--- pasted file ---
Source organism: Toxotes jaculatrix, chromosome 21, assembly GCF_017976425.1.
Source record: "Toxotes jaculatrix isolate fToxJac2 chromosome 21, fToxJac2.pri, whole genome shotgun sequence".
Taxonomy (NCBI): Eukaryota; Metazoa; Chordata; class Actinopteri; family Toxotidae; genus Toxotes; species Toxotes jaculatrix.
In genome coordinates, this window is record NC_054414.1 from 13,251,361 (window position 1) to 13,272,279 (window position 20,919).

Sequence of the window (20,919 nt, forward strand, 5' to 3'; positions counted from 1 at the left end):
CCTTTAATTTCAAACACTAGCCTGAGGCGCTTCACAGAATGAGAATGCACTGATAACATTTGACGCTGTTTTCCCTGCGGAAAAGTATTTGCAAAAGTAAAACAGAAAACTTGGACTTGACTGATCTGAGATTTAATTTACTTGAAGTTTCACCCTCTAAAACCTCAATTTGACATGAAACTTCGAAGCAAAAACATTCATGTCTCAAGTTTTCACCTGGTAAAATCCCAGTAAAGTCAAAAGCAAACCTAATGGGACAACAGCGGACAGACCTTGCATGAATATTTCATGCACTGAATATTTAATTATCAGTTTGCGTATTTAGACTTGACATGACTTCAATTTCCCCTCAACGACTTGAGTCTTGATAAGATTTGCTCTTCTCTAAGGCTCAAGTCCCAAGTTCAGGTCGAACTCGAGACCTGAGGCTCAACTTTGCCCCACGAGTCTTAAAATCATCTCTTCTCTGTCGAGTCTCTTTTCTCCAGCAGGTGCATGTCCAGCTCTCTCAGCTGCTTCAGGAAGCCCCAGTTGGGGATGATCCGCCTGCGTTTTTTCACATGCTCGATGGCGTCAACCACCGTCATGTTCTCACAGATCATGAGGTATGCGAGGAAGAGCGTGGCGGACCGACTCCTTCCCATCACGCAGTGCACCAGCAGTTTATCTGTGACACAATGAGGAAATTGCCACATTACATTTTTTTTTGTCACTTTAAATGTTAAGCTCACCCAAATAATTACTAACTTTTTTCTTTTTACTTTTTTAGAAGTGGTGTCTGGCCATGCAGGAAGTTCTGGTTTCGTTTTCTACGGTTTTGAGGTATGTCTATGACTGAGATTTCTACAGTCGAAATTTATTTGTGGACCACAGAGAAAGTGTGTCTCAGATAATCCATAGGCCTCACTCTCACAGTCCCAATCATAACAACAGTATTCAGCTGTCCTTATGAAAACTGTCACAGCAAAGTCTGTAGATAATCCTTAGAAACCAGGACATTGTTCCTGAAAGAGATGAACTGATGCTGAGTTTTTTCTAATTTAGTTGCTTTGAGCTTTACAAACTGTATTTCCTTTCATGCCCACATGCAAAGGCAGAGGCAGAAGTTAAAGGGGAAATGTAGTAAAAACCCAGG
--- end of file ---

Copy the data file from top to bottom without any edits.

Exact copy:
Source organism: Toxotes jaculatrix, chromosome 21, assembly GCF_017976425.1.
Source record: "Toxotes jaculatrix isolate fToxJac2 chromosome 21, fToxJac2.pri, whole genome shotgun sequence".
Taxonomy (NCBI): Eukaryota; Metazoa; Chordata; class Actinopteri; family Toxotidae; genus Toxotes; species Toxotes jaculatrix.
In genome coordinates, this window is record NC_054414.1 from 13,251,361 (window position 1) to 13,272,279 (window position 20,919).

Sequence of the window (20,919 nt, forward strand, 5' to 3'; positions counted from 1 at the left end):
CCTTTAATTTCAAACACTAGCCTGAGGCGCTTCACAGAATGAGAATGCACTGATAACATTTGACGCTGTTTTCCCTGCGGAAAAGTATTTGCAAAAGTAAAACAGAAAACTTGGACTTGACTGATCTGAGATTTAATTTACTTGAAGTTTCACCCTCTAAAACCTCAATTTGACATGAAACTTCGAAGCAAAAACATTCATGTCTCAAGTTTTCACCTGGTAAAATCCCAGTAAAGTCAAAAGCAAACCTAATGGGACAACAGCGGACAGACCTTGCATGAATATTTCATGCACTGAATATTTAATTATCAGTTTGCGTATTTAGACTTGACATGACTTCAATTTCCCCTCAACGACTTGAGTCTTGATAAGATTTGCTCTTCTCTAAGGCTCAAGTCCCAAGTTCAGGTCGAACTCGAGACCTGAGGCTCAACTTTGCCCCACGAGTCTTAAAATCATCTCTTCTCTGTCGAGTCTCTTTTCTCCAGCAGGTGCATGTCCAGCTCTCTCAGCTGCTTCAGGAAGCCCCAGTTGGGGATGATCCGCCTGCGTTTTTTCACATGCTCGATGGCGTCAACCACCGTCATGTTCTCACAGATCATGAGGTATGCGAGGAAGAGCGTGGCGGACCGACTCCTTCCCATCACGCAGTGCACCAGCAGTTTATCTGTGACACAATGAGGAAATTGCCACATTACATTTTTTTTTGTCACTTTAAATGTTAAGCTCACCCAAATAATTACTAACTTTTTTCTTTTTACTTTTTTAGAAGTGGTGTCTGGCCATGCAGGAAGTTCTGGTTTCGTTTTCTACGGTTTTGAGGTATGTCTATGACTGAGATTTCTACAGTCGAAATTTATTTGTGGACCACAGAGAAAGTGTGTCTCAGATAATCCATAGGCCTCACTCTCACAGTCCCAATCATAACAACAGTATTCAGCTGTCCTTATGAAAACTGTCACAGCAAAGTCTGTAGATAATCCTTAGAAACCAGGACATTGTTCCTGAAAGAGATGAACTGATGCTGAGTTTTTTCTAATTTAGTTGCTTTGAGCTTTACAAACTGTATTTCCTTTCATGCCCACATGCAAAGGCAGAGGCAGAAGTTAAAGGGGAAATGTAGTAAAAACCCAGG